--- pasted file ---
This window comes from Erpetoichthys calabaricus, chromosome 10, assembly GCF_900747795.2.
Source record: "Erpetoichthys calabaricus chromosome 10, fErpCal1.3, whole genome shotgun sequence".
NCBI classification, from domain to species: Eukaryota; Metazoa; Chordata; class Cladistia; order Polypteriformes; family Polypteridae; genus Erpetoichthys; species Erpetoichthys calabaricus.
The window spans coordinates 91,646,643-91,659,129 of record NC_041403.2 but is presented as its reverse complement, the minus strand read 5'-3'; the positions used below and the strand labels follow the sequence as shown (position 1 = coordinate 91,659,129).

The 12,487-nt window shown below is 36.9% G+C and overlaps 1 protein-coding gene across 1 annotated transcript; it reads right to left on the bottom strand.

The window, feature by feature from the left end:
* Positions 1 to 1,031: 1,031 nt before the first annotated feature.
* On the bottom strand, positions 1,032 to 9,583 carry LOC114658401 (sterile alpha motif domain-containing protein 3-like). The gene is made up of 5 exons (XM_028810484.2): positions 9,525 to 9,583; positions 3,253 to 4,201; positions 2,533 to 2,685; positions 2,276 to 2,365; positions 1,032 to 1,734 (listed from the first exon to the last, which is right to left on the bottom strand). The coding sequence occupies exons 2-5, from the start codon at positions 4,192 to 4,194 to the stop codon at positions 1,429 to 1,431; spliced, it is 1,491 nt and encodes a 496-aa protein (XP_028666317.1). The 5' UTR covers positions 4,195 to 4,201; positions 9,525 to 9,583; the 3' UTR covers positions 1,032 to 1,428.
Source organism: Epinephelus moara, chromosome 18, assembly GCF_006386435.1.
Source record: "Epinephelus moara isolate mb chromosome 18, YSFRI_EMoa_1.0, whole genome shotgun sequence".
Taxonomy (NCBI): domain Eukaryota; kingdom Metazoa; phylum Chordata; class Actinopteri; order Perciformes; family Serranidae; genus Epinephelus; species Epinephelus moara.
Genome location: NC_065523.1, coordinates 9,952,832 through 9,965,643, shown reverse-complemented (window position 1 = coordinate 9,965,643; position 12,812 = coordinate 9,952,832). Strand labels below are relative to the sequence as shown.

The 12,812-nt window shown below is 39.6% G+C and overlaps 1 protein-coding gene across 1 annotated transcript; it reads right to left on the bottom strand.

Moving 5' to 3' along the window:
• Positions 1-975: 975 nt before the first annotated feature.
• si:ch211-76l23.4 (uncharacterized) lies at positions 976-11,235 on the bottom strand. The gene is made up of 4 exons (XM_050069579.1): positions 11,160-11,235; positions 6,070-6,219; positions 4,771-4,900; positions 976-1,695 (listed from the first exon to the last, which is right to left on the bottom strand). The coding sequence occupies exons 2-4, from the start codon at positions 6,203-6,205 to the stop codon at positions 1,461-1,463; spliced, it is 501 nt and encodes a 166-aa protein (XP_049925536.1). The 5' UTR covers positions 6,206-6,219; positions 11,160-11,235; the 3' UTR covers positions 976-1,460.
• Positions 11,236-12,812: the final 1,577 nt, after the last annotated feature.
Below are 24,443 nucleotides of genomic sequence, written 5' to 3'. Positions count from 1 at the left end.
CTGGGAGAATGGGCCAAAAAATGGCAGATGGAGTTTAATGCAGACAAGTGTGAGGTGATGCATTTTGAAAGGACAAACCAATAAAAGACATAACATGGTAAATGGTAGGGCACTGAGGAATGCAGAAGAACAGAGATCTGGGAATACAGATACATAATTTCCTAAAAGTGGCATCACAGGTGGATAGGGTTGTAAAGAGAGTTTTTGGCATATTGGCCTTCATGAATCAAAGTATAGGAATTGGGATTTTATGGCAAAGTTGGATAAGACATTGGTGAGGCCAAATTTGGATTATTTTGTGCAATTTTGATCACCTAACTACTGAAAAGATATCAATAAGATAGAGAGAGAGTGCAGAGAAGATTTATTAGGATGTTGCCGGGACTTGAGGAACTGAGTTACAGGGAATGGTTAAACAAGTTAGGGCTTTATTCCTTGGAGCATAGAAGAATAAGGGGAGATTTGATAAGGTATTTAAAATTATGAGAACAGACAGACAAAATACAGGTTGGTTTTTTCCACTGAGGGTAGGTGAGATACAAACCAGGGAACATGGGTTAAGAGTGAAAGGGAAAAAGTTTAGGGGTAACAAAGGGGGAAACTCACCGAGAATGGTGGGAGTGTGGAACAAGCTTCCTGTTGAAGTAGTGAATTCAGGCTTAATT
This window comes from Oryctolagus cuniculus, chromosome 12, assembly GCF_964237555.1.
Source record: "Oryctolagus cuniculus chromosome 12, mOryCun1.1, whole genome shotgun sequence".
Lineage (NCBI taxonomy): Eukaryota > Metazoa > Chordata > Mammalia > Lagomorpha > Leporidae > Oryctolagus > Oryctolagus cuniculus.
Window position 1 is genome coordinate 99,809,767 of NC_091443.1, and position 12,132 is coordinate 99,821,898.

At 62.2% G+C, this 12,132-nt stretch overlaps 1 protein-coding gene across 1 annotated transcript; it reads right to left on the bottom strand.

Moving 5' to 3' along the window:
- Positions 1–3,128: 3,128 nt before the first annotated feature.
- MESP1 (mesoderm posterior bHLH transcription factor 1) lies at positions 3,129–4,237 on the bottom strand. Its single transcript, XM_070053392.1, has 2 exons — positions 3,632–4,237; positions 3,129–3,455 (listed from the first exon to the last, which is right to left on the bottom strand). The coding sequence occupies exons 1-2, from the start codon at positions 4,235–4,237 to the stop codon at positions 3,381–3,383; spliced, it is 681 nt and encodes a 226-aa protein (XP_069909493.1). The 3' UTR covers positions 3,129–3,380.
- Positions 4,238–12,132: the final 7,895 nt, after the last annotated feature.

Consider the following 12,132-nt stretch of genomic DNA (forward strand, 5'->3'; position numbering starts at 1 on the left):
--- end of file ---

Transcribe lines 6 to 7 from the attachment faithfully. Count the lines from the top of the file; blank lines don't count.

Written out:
The window, feature by feature from the left end:
* Positions 1 to 1,031: 1,031 nt before the first annotated feature.